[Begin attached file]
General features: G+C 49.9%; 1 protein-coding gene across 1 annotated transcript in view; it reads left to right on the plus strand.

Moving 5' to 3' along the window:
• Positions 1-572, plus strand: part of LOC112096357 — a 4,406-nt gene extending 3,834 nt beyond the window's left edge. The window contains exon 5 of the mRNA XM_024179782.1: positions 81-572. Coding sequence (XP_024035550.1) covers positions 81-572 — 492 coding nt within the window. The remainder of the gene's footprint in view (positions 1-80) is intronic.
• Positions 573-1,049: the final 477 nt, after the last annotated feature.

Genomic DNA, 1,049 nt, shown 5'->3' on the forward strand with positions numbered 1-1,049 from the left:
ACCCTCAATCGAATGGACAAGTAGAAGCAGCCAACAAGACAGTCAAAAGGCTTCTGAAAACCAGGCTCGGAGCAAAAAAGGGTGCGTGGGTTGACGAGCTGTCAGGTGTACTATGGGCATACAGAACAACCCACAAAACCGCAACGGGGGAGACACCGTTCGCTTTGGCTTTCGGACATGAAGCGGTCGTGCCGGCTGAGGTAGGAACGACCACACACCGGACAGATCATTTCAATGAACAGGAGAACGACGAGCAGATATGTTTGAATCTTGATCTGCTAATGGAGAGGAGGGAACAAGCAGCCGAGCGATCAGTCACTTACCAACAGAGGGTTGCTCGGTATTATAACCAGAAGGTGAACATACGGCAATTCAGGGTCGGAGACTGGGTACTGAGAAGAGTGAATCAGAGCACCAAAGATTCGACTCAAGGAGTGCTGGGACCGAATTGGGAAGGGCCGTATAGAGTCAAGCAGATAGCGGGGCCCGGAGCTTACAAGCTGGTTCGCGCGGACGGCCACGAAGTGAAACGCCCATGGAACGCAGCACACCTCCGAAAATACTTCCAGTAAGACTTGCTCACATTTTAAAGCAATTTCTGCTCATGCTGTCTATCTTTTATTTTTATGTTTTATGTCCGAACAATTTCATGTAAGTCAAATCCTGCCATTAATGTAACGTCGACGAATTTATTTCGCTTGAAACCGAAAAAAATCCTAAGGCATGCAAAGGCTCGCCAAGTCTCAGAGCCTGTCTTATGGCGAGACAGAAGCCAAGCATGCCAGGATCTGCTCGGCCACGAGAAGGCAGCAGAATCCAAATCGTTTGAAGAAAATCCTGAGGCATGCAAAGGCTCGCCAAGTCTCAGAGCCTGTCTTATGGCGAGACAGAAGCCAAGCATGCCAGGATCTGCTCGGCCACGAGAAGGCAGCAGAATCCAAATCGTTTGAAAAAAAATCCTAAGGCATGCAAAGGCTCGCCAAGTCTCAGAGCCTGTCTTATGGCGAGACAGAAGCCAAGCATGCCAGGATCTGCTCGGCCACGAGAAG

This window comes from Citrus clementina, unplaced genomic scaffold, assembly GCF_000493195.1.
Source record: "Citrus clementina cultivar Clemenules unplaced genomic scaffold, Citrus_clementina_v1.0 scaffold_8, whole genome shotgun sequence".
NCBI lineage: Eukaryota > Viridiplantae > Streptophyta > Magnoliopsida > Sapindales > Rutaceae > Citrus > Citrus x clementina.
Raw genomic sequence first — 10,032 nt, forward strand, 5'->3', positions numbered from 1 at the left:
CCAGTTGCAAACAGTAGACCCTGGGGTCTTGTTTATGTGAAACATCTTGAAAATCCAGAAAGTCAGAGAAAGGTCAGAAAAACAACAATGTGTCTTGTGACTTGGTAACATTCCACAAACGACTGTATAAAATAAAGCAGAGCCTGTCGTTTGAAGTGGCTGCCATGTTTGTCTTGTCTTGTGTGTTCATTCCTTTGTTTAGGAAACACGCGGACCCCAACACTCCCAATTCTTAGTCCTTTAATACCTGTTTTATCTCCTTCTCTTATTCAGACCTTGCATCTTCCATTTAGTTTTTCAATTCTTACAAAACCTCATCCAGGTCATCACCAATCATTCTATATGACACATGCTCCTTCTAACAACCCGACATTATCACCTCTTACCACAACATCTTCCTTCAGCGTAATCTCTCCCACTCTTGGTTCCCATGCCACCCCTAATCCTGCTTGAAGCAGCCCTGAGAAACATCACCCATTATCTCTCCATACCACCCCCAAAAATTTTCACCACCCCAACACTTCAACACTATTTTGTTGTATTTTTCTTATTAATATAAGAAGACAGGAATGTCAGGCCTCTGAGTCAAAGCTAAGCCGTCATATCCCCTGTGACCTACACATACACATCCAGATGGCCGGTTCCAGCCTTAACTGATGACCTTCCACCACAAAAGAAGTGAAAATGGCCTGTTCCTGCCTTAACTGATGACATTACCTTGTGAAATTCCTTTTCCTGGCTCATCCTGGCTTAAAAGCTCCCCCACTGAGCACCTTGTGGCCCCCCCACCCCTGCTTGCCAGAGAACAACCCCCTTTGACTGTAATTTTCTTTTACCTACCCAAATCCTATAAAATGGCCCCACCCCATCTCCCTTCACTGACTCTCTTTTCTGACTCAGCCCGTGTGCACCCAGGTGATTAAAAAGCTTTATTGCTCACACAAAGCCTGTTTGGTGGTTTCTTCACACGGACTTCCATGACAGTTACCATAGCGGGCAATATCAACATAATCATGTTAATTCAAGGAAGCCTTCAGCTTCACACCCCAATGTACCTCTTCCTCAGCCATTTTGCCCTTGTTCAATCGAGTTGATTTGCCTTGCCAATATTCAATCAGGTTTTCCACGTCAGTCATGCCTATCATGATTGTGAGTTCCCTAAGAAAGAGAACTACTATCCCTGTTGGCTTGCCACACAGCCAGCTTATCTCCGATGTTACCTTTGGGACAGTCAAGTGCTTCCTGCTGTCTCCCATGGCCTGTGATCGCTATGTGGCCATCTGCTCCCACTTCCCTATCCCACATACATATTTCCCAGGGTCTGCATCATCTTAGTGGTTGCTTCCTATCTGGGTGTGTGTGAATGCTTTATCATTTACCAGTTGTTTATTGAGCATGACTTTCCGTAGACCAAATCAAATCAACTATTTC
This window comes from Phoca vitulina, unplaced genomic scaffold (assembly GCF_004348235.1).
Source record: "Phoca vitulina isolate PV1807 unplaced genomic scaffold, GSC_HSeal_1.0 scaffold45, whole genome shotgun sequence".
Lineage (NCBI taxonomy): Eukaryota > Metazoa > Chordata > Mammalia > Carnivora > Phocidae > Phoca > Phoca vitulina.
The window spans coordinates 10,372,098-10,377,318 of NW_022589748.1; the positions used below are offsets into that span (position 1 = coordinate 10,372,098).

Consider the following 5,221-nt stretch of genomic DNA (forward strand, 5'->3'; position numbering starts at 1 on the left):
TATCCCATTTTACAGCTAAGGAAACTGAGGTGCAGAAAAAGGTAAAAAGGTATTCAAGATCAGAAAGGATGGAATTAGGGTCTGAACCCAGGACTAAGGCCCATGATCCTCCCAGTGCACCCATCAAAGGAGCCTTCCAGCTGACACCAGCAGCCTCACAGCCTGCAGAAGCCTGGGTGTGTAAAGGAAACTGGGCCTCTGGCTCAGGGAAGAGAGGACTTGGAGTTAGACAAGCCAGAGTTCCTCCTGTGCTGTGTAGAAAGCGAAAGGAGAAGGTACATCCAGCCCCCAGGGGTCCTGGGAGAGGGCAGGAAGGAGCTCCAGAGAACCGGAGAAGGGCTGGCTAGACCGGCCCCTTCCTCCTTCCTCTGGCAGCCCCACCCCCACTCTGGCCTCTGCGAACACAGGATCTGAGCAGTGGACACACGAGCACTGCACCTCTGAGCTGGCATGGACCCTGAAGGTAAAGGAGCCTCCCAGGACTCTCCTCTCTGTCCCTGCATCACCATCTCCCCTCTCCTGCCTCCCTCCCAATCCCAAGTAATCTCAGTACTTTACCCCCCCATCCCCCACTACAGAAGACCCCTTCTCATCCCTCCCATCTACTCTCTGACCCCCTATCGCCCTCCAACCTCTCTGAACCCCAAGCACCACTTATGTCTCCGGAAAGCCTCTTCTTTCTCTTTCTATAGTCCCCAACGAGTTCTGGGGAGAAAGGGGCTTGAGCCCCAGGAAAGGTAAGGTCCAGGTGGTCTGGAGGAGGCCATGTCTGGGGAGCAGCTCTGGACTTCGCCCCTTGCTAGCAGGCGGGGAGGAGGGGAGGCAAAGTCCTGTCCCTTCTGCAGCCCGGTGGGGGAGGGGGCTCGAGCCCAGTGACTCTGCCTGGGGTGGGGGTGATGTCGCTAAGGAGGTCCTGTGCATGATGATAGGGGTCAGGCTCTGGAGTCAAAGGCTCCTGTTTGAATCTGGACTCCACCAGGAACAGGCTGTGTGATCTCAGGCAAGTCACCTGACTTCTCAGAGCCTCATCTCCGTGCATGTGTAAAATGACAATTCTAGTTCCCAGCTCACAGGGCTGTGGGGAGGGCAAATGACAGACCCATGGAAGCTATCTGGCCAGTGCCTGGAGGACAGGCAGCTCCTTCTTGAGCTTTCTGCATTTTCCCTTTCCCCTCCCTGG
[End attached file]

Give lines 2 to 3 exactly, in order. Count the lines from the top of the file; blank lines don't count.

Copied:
Moving 5' to 3' along the window:
• Positions 1-572, plus strand: part of LOC112096357 — a 4,406-nt gene extending 3,834 nt beyond the window's left edge. The window contains exon 5 of the mRNA XM_024179782.1: positions 81-572. Coding sequence (XP_024035550.1) covers positions 81-572 — 492 coding nt within the window. The remainder of the gene's footprint in view (positions 1-80) is intronic.